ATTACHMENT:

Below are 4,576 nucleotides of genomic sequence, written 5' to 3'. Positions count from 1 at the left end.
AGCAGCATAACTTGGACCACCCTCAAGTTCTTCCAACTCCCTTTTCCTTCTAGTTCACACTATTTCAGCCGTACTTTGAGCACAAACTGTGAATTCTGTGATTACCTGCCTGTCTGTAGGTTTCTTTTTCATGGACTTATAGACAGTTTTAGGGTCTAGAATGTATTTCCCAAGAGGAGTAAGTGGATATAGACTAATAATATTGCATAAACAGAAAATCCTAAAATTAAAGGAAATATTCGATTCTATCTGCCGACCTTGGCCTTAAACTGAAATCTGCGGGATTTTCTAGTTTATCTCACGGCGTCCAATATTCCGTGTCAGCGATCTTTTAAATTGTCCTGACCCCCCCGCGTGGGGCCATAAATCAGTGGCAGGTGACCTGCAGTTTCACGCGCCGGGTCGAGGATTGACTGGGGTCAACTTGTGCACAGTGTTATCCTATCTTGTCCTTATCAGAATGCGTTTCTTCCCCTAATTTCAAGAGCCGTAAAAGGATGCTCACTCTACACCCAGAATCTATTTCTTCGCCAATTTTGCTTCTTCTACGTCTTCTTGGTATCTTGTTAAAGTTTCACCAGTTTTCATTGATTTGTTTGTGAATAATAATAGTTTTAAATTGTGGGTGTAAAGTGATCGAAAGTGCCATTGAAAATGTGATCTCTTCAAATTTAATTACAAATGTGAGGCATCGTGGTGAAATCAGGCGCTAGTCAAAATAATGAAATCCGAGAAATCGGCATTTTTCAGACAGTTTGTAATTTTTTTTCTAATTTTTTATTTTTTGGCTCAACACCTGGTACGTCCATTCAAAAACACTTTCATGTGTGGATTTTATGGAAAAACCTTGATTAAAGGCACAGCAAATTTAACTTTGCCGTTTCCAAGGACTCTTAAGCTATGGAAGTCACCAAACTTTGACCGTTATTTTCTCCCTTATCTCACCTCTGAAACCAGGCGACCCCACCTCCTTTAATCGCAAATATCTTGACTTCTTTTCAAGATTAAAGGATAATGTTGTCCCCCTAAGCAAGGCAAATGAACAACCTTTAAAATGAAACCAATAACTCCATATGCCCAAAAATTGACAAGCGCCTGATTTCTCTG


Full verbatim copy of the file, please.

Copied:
Below are 4,576 nucleotides of genomic sequence, written 5' to 3'. Positions count from 1 at the left end.
AGCAGCATAACTTGGACCACCCTCAAGTTCTTCCAACTCCCTTTTCCTTCTAGTTCACACTATTTCAGCCGTACTTTGAGCACAAACTGTGAATTCTGTGATTACCTGCCTGTCTGTAGGTTTCTTTTTCATGGACTTATAGACAGTTTTAGGGTCTAGAATGTATTTCCCAAGAGGAGTAAGTGGATATAGACTAATAATATTGCATAAACAGAAAATCCTAAAATTAAAGGAAATATTCGATTCTATCTGCCGACCTTGGCCTTAAACTGAAATCTGCGGGATTTTCTAGTTTATCTCACGGCGTCCAATATTCCGTGTCAGCGATCTTTTAAATTGTCCTGACCCCCCCGCGTGGGGCCATAAATCAGTGGCAGGTGACCTGCAGTTTCACGCGCCGGGTCGAGGATTGACTGGGGTCAACTTGTGCACAGTGTTATCCTATCTTGTCCTTATCAGAATGCGTTTCTTCCCCTAATTTCAAGAGCCGTAAAAGGATGCTCACTCTACACCCAGAATCTATTTCTTCGCCAATTTTGCTTCTTCTACGTCTTCTTGGTATCTTGTTAAAGTTTCACCAGTTTTCATTGATTTGTTTGTGAATAATAATAGTTTTAAATTGTGGGTGTAAAGTGATCGAAAGTGCCATTGAAAATGTGATCTCTTCAAATTTAATTACAAATGTGAGGCATCGTGGTGAAATCAGGCGCTAGTCAAAATAATGAAATCCGAGAAATCGGCATTTTTCAGACAGTTTGTAATTTTTTTTCTAATTTTTTATTTTTTGGCTCAACACCTGGTACGTCCATTCAAAAACACTTTCATGTGTGGATTTTATGGAAAAACCTTGATTAAAGGCACAGCAAATTTAACTTTGCCGTTTCCAAGGACTCTTAAGCTATGGAAGTCACCAAACTTTGACCGTTATTTTCTCCCTTATCTCACCTCTGAAACCAGGCGACCCCACCTCCTTTAATCGCAAATATCTTGACTTCTTTTCAAGATTAAAGGATAATGTTGTCCCCCTAAGCAAGGCAAATGAACAACCTTTAAAATGAAACCAATAACTCCATATGCCCAAAAATTGACAAGCGCCTGATTTCTCTG